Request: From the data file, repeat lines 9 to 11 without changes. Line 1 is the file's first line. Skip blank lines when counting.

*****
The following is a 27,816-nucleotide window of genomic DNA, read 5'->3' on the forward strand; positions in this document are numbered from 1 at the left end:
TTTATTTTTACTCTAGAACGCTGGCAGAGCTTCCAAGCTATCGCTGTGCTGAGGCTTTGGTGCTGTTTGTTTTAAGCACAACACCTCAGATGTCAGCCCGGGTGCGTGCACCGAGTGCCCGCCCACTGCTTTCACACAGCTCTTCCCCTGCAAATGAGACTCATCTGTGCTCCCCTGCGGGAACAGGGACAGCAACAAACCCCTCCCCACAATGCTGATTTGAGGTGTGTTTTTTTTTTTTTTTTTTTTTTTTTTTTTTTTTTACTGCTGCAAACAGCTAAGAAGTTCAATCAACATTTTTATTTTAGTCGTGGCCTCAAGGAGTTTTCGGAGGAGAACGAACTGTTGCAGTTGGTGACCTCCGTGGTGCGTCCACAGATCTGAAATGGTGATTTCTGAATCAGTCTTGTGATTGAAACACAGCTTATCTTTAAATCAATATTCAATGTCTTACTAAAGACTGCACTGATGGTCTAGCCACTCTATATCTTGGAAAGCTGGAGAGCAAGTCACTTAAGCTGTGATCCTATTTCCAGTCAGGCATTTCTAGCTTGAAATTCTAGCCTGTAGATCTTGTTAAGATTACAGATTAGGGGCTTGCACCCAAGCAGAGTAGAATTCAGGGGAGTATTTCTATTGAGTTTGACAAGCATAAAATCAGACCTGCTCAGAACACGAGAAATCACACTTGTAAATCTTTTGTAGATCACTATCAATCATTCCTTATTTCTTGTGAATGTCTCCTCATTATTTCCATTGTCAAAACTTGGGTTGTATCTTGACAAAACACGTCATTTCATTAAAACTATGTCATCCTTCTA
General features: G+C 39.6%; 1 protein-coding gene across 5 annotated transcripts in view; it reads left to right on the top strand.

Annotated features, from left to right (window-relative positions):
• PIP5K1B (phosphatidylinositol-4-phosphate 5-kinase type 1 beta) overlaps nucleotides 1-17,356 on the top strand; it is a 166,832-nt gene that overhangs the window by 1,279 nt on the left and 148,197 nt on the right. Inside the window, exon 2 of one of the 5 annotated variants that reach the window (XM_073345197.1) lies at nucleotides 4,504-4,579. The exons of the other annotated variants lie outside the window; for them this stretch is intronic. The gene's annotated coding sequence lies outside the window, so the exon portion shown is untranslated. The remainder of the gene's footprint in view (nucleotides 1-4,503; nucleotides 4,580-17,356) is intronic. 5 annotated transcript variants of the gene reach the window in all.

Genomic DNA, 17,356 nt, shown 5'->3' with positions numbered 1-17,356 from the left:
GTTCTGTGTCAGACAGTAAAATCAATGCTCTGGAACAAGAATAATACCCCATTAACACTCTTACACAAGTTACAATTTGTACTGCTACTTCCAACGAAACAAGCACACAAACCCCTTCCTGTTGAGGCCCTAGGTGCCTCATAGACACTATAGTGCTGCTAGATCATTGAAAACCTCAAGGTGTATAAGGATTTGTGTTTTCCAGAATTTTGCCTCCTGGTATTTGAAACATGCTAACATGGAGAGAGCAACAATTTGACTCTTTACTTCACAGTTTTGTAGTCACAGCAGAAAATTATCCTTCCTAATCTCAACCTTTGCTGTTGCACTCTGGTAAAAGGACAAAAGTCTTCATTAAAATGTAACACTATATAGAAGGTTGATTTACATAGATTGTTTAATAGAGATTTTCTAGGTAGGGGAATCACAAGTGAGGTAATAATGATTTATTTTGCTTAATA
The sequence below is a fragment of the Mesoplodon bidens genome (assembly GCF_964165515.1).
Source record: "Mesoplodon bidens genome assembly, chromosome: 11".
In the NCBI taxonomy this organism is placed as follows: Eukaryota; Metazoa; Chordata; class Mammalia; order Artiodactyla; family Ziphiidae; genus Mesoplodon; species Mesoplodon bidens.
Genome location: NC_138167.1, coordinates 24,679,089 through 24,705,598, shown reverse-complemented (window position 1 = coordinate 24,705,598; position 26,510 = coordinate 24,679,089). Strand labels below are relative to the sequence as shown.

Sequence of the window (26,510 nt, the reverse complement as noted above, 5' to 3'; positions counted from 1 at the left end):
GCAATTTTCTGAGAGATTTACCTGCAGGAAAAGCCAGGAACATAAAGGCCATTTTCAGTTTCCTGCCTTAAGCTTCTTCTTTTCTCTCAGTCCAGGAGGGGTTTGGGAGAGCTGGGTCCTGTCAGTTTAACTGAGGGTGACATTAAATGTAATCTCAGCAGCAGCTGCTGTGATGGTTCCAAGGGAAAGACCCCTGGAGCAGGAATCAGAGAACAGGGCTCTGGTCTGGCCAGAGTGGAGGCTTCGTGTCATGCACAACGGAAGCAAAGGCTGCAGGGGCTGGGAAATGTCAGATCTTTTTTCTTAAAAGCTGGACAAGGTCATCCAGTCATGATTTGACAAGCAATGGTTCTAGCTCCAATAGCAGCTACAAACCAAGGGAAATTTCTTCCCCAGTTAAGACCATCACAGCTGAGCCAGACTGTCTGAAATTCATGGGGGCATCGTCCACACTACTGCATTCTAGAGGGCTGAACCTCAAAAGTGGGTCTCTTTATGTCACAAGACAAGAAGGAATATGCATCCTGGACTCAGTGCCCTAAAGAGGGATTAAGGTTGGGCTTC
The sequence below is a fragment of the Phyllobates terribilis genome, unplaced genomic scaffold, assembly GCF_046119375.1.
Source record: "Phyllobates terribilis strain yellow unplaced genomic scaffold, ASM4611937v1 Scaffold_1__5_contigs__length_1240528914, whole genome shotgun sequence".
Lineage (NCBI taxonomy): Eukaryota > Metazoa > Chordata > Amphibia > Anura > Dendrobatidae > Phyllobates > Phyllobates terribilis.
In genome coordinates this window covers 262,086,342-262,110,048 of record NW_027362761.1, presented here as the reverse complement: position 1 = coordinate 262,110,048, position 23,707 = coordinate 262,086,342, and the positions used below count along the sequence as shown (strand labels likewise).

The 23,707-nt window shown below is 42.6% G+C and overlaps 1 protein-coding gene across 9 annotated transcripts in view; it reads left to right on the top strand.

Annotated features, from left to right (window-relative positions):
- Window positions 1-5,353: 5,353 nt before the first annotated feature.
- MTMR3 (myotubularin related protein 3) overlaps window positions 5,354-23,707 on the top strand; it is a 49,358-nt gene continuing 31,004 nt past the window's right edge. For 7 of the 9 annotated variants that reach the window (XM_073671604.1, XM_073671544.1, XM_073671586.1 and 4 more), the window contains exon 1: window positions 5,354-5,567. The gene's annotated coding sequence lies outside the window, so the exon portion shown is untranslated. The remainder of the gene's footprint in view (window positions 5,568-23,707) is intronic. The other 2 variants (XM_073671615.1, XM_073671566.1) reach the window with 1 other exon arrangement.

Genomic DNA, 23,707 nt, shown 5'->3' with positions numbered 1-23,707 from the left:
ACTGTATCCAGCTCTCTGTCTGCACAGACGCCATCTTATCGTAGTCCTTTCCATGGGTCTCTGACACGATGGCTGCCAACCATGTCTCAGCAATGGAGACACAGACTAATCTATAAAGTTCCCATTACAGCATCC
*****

Source record: "Mesoplodon bidens genome assembly, chromosome: 11".
In the NCBI taxonomy this organism is placed as follows: Eukaryota; Metazoa; Chordata; class Mammalia; order Artiodactyla; family Ziphiidae; genus Mesoplodon; species Mesoplodon bidens.
Genome location: NC_138167.1, coordinates 24,679,089 through 24,705,598, shown reverse-complemented (window position 1 = coordinate 24,705,598; position 26,510 = coordinate 24,679,089). Strand labels below are relative to the sequence as shown.